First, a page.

Today, I was working with one user to troubleshoot their query timeout issues. Analyzing wait stats on server, I found ‘LCK_M_X’ wait to be most prominent wait on server. This wait type occurs when a thread is waiting to acquire an Exclusive lock on a resource and there is at least one other lock in an incompatible mode granted on the resource to a different thread. This wait was clear indicator of poor indexing strategy on database.
Digging deeper I found that there were about 20 foreign key indexes which were non-trusted by SQL Server. One can use below query to find such constraints:-
SELECT '[' + s.name + '].[' + o.name + '].[' + i.name + ']' AS keyname
from sys.foreign_keys i
INNER JOIN sys.objects o ON i.parent_object_id = o.object_id
INNER JOIN sys.schemas s ON o.schema_id = s.schema_id
WHERE i.is_not_trusted = 1 AND i.is_not_for_replication = 0;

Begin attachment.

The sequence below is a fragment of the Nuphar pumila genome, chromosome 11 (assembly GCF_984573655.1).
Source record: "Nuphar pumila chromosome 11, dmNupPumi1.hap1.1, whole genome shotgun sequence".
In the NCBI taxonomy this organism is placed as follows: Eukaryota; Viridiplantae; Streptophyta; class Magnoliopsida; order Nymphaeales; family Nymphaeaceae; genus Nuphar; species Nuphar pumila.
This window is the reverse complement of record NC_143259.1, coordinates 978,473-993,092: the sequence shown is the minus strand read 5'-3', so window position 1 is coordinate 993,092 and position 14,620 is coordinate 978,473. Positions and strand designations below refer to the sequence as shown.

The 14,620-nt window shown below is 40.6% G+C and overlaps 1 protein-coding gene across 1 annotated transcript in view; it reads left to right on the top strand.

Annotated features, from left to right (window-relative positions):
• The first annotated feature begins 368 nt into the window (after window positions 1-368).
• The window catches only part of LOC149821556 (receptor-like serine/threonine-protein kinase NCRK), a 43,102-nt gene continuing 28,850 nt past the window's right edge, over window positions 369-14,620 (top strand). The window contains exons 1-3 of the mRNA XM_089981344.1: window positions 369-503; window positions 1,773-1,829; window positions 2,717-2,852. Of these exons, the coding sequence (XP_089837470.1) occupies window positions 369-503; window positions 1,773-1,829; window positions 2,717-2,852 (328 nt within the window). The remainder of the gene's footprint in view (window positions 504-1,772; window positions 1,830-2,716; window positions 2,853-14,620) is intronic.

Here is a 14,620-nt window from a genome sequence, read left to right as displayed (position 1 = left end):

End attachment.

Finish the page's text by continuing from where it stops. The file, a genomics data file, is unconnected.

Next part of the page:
Sometimes as part of Data Migration strategy, or to carry out some ETL operation quickly, application teams disable keys and constraints in order to improve performance. After the data load finishes, enable them again, and SQL Server will check them behind the scenes. Disabling constraints is usually safer and easier than dropping and recreating them. But, it is very less known that SQL Server won’t start using your foreign key constraint just by enabling them. We have to tell SQL Server to not just enable the constraint, but to recheck all of the data that’s been loaded.
ALTER TABLE MyTableName WITH CHECK CHECK CONSTRAINT MyConstraintName;
ALTER TABLE MyTableName WITH CHECK CHECK CONSTRAINT ALL
Not doing this in right way will make foreign key constraint non-useful in terms of performance benefits. I recommend to check below video from Kendra Little for same.
For more one can also visit below urls:-